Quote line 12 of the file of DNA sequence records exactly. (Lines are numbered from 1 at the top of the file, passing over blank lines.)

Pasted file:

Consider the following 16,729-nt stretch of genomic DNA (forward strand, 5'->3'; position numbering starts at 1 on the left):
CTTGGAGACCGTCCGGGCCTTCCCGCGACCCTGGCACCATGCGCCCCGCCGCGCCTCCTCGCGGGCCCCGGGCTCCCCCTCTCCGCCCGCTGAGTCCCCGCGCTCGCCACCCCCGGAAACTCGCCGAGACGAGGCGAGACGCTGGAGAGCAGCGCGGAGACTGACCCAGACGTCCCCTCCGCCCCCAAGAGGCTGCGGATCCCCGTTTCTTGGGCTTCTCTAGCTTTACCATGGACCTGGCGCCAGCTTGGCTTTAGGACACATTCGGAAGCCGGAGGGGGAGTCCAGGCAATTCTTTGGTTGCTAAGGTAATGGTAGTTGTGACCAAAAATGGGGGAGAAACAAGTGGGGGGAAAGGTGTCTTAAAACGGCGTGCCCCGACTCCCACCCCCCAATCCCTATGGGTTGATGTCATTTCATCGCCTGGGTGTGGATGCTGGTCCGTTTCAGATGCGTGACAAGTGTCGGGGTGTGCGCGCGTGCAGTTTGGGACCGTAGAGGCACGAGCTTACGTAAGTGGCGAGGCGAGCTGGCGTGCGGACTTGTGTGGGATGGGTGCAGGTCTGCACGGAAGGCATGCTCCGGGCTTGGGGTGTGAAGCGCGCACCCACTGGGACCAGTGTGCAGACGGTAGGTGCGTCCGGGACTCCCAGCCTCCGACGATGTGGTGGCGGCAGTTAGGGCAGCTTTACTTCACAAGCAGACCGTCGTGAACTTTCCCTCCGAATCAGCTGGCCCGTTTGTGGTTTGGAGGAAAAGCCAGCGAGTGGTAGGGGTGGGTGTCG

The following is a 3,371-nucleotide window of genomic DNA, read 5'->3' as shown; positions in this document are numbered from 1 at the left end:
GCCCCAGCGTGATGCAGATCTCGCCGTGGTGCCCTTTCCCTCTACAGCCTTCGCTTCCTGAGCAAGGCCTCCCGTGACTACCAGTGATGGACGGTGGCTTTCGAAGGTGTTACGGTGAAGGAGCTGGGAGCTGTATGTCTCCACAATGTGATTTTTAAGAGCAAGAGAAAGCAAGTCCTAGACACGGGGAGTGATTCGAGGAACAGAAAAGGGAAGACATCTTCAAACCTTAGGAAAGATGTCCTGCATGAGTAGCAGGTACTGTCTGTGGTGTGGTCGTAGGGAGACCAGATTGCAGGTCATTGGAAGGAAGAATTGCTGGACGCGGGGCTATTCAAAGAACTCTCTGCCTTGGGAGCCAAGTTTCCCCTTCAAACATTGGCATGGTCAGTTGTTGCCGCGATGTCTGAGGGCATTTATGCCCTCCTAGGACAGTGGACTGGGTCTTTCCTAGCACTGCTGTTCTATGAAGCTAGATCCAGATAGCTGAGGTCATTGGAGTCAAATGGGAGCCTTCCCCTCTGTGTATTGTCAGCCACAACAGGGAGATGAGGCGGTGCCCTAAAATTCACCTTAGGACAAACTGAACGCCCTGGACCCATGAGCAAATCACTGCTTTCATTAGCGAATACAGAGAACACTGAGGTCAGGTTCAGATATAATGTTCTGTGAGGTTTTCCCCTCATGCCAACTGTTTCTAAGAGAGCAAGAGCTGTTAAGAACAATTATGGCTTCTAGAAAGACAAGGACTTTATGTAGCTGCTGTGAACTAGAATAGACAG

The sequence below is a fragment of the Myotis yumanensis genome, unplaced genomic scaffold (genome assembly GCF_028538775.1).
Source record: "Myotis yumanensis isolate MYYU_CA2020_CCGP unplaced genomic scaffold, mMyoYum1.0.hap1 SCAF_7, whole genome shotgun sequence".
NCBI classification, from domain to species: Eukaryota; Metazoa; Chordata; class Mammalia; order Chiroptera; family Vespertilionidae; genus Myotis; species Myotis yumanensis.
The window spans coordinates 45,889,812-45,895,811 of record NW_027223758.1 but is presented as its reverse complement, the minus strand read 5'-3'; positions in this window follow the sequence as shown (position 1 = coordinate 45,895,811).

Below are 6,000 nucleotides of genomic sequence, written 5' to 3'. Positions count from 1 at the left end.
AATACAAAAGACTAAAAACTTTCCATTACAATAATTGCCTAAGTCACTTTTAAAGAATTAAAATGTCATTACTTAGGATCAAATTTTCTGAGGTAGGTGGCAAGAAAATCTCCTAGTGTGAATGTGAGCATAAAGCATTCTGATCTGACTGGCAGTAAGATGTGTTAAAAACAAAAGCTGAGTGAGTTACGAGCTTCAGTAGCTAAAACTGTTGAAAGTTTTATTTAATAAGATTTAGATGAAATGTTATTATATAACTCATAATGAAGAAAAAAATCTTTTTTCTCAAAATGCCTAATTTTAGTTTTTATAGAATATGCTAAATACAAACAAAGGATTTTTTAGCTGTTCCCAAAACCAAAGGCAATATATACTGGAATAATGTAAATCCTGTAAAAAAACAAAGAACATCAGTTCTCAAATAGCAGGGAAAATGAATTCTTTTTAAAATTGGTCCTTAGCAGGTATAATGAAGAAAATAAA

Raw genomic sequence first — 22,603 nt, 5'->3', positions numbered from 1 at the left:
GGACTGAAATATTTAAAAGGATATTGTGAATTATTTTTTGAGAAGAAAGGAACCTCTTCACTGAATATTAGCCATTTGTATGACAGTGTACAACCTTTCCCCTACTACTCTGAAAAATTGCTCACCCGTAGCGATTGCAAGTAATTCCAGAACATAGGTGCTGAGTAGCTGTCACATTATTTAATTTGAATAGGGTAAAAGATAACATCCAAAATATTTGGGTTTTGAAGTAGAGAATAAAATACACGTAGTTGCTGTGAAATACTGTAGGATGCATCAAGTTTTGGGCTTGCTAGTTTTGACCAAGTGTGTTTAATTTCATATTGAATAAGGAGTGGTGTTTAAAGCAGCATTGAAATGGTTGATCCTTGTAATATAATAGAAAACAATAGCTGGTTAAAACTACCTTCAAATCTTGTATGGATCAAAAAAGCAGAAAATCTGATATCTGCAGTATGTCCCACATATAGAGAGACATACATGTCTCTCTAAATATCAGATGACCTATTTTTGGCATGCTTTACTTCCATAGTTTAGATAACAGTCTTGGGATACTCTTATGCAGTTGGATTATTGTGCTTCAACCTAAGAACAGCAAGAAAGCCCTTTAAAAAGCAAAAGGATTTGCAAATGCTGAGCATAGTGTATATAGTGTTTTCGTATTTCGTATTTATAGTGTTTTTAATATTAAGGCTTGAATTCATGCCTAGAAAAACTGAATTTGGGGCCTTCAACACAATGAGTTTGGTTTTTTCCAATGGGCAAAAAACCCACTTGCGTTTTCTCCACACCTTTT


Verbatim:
GGACTGAAATATTTAAAAGGATATTGTGAATTATTTTTTGAGAAGAAAGGAACCTCTTCACTGAATATTAGCCATTTGTATGACAGTGTACAACCTTTCCCCTACTACTCTGAAAAATTGCTCACCCGTAGCGATTGCAAGTAATTCCAGAACATAGGTGCTGAGTAGCTGTCACATTATTTAATTTGAATAGGGTAAAAGATAACATCCAAAATATTTGGGTTTTGAAGTAGAGAATAAAATACACGTAGTTGCTGTGAAATACTGTAGGATGCATCAAGTTTTGGGCTTGCTAGTTTTGACCAAGTGTGTTTAATTTCATATTGAATAAGGAGTGGTGTTTAAAGCAGCATTGAAATGGTTGATCCTTGTAATATAATAGAAAACAATAGCTGGTTAAAACTACCTTCAAATCTTGTATGGATCAAAAAAGCAGAAAATCTGATATCTGCAGTATGTCCCACATATAGAGAGACATACATGTCTCTCTAAATATCAGATGACCTATTTTTGGCATGCTTTACTTCCATAGTTTAGATAACAGTCTTGGGATACTCTTATGCAGTTGGATTATTGTGCTTCAACCTAAGAACAGCAAGAAAGCCCTTTAAAAAGCAAAAGGATTTGCAAATGCTGAGCATAGTGTATATAGTGTTTTCGTATTTCGTATTTATAGTGTTTTTAATATTAAGGCTTGAATTCATGCCTAGAAAAACTGAATTTGGGGCCTTCAACACAATGAGTTTGGTTTTTTCCAATGGGCAAAAAACCCACTTGCGTTTTCTCCACACCTTTT